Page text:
An actor and a gentleman, with a gift for comedy and living well
Obituary: Stephen Swift was ‘an outstanding example of how to live’
Stephen Swift: In a world where ego can dominate, Swift seemed to steer a path straddling decency and talent.
Ingrid Craigie and Stephen Swift in the Gate Theatre production of ‘Hay Fever’ by Noel Coward. Photograph: Patrick Redmond
Born: December 22nd, 1973
Died: June 5th, 2018
For an actor, especially an ensemble actor, the quality of the person often feeds into their performance and the work they create. By this measure, aside from many others, Stephen Swift was an exceptional actor.
On his death this month at age 44, after a long illness, there was an overflow of respect and affection for an actor who had worked with many Irish theatre companies. A comment from one of them, Rough Magic, was emblematic, joining “the whole theatre community in celebrating and mourning the wonderful Stephen Swift, an outstanding example of how to live”.
Swift was a regular on the Gate and Abbey stages, and is remembered as a fine actor, but also intelligent, charming, dignified, witty, good fun, and – cropping up again and again – a gentleman. In a world where ego can dominate, Swift seemed to steer a path straddling decency and talent.
TV and stage
He played Wayne Molloy in Fair City in 2005, as well as roles in The Clinic, Game of Thrones and The Tudors. But stage was where he shone. He worked regularly with Performance Corporation with his brother, writer Tom Swift, and sister-in-law, theatre and festival director Jo Mangan, including in the title role of its first production, Candide in 2002. He worked with them on many innovative and site-specific shows, including The Yokohama Delegation at the Kilkenny Arts Festival and Lizzie Lavelle and the Vanishing of Emlyclough, performed in the sand dunes of Belmullet, Co Mayo.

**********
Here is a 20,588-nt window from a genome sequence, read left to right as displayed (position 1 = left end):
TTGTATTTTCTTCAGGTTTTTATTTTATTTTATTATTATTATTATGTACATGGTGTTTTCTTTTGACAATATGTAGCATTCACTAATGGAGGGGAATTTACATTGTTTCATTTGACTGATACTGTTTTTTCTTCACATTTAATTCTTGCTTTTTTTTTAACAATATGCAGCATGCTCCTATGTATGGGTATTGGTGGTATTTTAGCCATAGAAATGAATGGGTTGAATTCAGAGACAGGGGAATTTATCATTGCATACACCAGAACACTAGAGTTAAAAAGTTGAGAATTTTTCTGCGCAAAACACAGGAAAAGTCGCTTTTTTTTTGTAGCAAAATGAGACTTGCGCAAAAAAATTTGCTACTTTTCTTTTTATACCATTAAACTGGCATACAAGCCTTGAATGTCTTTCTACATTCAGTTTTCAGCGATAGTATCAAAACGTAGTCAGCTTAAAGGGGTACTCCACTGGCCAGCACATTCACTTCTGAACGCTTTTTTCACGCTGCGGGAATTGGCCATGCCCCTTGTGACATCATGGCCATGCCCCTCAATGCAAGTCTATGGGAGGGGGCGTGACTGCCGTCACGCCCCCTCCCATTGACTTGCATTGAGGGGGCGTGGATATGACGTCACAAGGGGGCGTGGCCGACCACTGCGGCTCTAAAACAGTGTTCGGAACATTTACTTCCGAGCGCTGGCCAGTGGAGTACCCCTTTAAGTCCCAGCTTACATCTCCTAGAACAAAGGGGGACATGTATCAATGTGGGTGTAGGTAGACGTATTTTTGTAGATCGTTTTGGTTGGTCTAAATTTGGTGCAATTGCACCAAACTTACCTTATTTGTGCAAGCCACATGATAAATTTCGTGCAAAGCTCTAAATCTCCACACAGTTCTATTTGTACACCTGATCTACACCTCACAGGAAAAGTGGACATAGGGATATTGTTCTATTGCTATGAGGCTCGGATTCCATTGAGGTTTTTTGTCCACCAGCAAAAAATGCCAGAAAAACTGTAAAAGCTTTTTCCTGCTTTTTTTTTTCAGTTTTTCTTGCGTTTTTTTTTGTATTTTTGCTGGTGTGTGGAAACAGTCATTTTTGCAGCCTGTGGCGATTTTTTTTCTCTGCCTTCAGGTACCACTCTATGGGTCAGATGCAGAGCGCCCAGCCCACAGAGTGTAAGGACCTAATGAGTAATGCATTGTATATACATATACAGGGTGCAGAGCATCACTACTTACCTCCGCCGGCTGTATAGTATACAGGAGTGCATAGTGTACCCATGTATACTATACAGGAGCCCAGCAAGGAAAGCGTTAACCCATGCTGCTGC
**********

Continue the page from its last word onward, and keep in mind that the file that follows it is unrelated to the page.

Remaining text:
With Fishamble Theatre Company he was in Still and The Buddhist of Castleknock.
At the Abbey Theatre, where performances ranged from Major Barbara to The Government Inspector and which described him as a “phenomenal actor, beloved friend and respected colleague”, director Graham McLaren made a Noble Call honouring Swift from the national theatre stage.
Over recent years he played many roles at the Gate Theatre, including in Death of a Salesman, Hay Fever, A View from the Bridge, Da, Wuthering Heights, A Christmas Carol, Arcadia, The Deep Blue Sea and Pride and Prejudice. He toured with the Gate, including to Hong Kong and to the Spoleto festival in Charleston, South Carolina.
Swift had a gift for character and comedy, and had great judgment and timing, whether in a sand dune in Mayo, spouting GAA commentary as Gaeilge or playing a likeably dim chap in Jane Austen. He was a superb ensemble player, whose presence alone in a show engendered a collegiate atmosphere.
Stephen Swift, the middle of Dan and Daphne Swift’s five children, grew up in Rathfarnham, went to The High School, Rathgar and studied Ancient History & Archaeology and Spanish at Trinity College (1993-98). There his taste for theatre developed with DU Players, where he co-wrote Jerusalem!, an “epical biblical comical musical”. Later he studied at the Central School of Speech and Drama, London (2003-2004).
He was both artistic and sporty and was a leading light in the Theatrical Cavaliers cricket club.
Stephen Swift and his wife, lawyer Deirdre O’Kane, were together since August 1996 and he passed on to their six-year-old twin boys Luke and Milo, respectively, his love of stories and of sport. He was a foodie, cooking for his family from scratch even while undergoing chemotherapy, loved pop culture and was an excellent table quizzer, with British comedy a particular interest.
His friend, writer Sonya Kelly, captured the man and the actor: “Imagine a less grumpy Mr Darcy, a more feminist James Bond and a less goofy, but only slightly, Austen Powers and that was Stephen Swift. He was simply the embodiment of elegance in every single thing he did. He was the quintessential gentleman who seemed to hop and skip through the centuries, bringing all of the best parts with him: dignity, patience, consideration, a wicked wit, a fine voice for a song, and quick feet for dancing.”
Stephen Swift is survived by his wife, sons, parents, and siblings Tom, Ronan, Chris and Clare and extended family.